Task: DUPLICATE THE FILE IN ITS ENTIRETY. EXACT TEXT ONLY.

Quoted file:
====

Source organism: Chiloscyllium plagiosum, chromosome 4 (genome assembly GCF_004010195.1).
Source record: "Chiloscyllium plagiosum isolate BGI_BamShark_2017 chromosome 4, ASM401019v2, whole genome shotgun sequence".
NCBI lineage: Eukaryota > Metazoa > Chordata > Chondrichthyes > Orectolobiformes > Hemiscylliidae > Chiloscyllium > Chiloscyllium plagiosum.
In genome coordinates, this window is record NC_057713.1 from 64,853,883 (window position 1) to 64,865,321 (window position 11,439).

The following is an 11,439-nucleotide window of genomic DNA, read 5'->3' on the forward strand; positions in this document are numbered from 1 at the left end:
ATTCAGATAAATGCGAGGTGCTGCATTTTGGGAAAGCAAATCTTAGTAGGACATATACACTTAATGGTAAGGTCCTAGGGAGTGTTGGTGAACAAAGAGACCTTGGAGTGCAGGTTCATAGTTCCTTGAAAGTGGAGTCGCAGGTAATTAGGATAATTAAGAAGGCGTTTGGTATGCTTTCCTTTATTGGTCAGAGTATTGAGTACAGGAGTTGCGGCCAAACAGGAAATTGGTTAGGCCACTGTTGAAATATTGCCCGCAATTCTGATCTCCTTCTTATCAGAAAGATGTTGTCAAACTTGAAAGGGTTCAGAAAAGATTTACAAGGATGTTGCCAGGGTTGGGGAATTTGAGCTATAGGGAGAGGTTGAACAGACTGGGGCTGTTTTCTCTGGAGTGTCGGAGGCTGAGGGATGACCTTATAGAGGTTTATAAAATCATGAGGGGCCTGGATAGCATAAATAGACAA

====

Source organism: Chiloscyllium plagiosum, chromosome 4 (genome assembly GCF_004010195.1).
Source record: "Chiloscyllium plagiosum isolate BGI_BamShark_2017 chromosome 4, ASM401019v2, whole genome shotgun sequence".
NCBI lineage: Eukaryota > Metazoa > Chordata > Chondrichthyes > Orectolobiformes > Hemiscylliidae > Chiloscyllium > Chiloscyllium plagiosum.
In genome coordinates, this window is record NC_057713.1 from 64,853,883 (window position 1) to 64,865,321 (window position 11,439).

The following is an 11,439-nucleotide window of genomic DNA, read 5'->3' on the forward strand; positions in this document are numbered from 1 at the left end:
ATTCAGATAAATGCGAGGTGCTGCATTTTGGGAAAGCAAATCTTAGTAGGACATATACACTTAATGGTAAGGTCCTAGGGAGTGTTGGTGAACAAAGAGACCTTGGAGTGCAGGTTCATAGTTCCTTGAAAGTGGAGTCGCAGGTAATTAGGATAATTAAGAAGGCGTTTGGTATGCTTTCCTTTATTGGTCAGAGTATTGAGTACAGGAGTTGCGGCCAAACAGGAAATTGGTTAGGCCACTGTTGAAATATTGCCCGCAATTCTGATCTCCTTCTTATCAGAAAGATGTTGTCAAACTTGAAAGGGTTCAGAAAAGATTTACAAGGATGTTGCCAGGGTTGGGGAATTTGAGCTATAGGGAGAGGTTGAACAGACTGGGGCTGTTTTCTCTGGAGTGTCGGAGGCTGAGGGATGACCTTATAGAGGTTTATAAAATCATGAGGGGCCTGGATAGCATAAATAGACAA